I talk to pastors frequently who find themselves in a difficult situation. Many times they know the right thing to do, but they can’t bring themselves to do it. Often, the advice I give is simply received with a reply such as, “I know it’s probably the right thing to do, but it seems like it would be easier just to _____”.
Honestly, good leadership isn’t always practical. Or so it may not seem at the time. Sometimes it would be easier just to take the most efficient way. It’s less controversial. It allows the leader more control. Things can happen quicker.
I’ve learned, however, the most practical way isn’t always the most prudent way.
Let me explain.
Here are 7 impractical leadership principles I practice:
I don’t make major decisions alone – even if I have the authority.
I always invite a team of people, many wiser than me, to help me discern major decisions. I realize it slows down the process. Sometimes it even kills my plans, but it has protected me over and over from making foolish decisions.
I try to kill my own ideas.
I try to find the holes in my ideas and even try to talk people out of it after they’ve already bought into it. I know – that’s crazy, right? Time and time again though this process has improved the decisions I make and it always builds a sense of ownership for everyone on the team.
I always respond to criticism.
What a way to slow down progress! Talk about insane. Why listen to people who have negatives to add to the positives? But, I even listen to anonymous critics sometimes. I previously wrote the RIGHT WAY and WRONG WAY to respond to critics, but I’ve learned that criticism often is correct and it always makes me better. Whether I yield to it or not, it forces me to consider sides I wouldn’t otherwise.
I spend a lot of the most productive days doing “nothing”.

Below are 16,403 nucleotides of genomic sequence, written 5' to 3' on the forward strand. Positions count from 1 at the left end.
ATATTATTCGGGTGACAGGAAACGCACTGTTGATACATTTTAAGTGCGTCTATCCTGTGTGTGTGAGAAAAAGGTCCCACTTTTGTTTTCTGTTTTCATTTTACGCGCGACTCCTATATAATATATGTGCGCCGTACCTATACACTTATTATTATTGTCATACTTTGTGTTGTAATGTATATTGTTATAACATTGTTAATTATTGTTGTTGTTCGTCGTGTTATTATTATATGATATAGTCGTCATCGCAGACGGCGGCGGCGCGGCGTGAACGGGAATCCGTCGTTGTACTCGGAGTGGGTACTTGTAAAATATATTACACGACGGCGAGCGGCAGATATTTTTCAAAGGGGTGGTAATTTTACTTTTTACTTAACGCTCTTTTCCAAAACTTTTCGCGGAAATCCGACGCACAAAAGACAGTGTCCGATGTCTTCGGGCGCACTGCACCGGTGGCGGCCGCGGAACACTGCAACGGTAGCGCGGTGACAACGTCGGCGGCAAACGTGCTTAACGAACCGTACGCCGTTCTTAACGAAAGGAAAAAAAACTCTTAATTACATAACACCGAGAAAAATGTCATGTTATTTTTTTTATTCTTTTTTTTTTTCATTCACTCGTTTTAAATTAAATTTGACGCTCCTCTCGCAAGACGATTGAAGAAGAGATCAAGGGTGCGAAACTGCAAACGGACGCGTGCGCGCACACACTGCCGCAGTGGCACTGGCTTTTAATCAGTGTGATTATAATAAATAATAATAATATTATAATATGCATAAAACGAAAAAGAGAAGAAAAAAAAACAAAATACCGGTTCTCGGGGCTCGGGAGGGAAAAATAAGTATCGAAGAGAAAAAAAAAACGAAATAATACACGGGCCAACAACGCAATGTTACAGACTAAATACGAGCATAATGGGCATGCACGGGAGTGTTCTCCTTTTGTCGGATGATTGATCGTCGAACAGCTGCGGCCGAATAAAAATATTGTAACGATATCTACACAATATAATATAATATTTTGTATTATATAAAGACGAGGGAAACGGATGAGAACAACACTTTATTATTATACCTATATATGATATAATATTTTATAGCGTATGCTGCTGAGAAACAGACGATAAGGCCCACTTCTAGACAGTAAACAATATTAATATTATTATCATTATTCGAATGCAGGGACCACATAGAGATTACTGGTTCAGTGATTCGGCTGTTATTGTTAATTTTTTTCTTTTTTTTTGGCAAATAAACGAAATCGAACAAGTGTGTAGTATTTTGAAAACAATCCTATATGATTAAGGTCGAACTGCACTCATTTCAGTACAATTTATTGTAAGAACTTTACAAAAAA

I take walking breaks through eh building. It allows me to talk to people where I learn things I wouldn’t any other way. I exercise during the day. I take intentional breaks in my schedule to workout. It fuels me to finish the day stronger. I allow people to “drop in” to my office unannounced. It makes them believe I’m truly accessible.
I give away tasks to less experienced people.
I do it all the time. I surrender my right to decide to someone who often has many years less experience than I have. Some would call that dumb, but I call it genius. Many of the best leaders on a team are “discovered” this way.
I push for best.
It’s always easier and faster to compromise. Settling for mediocre saves time and energy – and it makes a leader more popular! I work through conflict to get to the best solution for everyone. I know it is time consuming, but in the long run the organization wins!
I watch people fail.
You heard me. I’ve let people make a mistake I knew they were going to make. How dumb can one leader be, right? Why not jump in to save the day? I’ve learned, however, if I do always stop what I see as a mistake, I may miss out on something I can’t see. Great discoveries are often made by allowing the mistakes to take place. I’ve learned my best leadership from the mistakes I’ve made. Others will also.
So much for being impractical. Way to waste some time. Good job being Mr. Inefficient! But, if you want to be a great leader, find ways to avoid practicality.
Of course, when you consider the bigger picture – maybe these are actually most practical.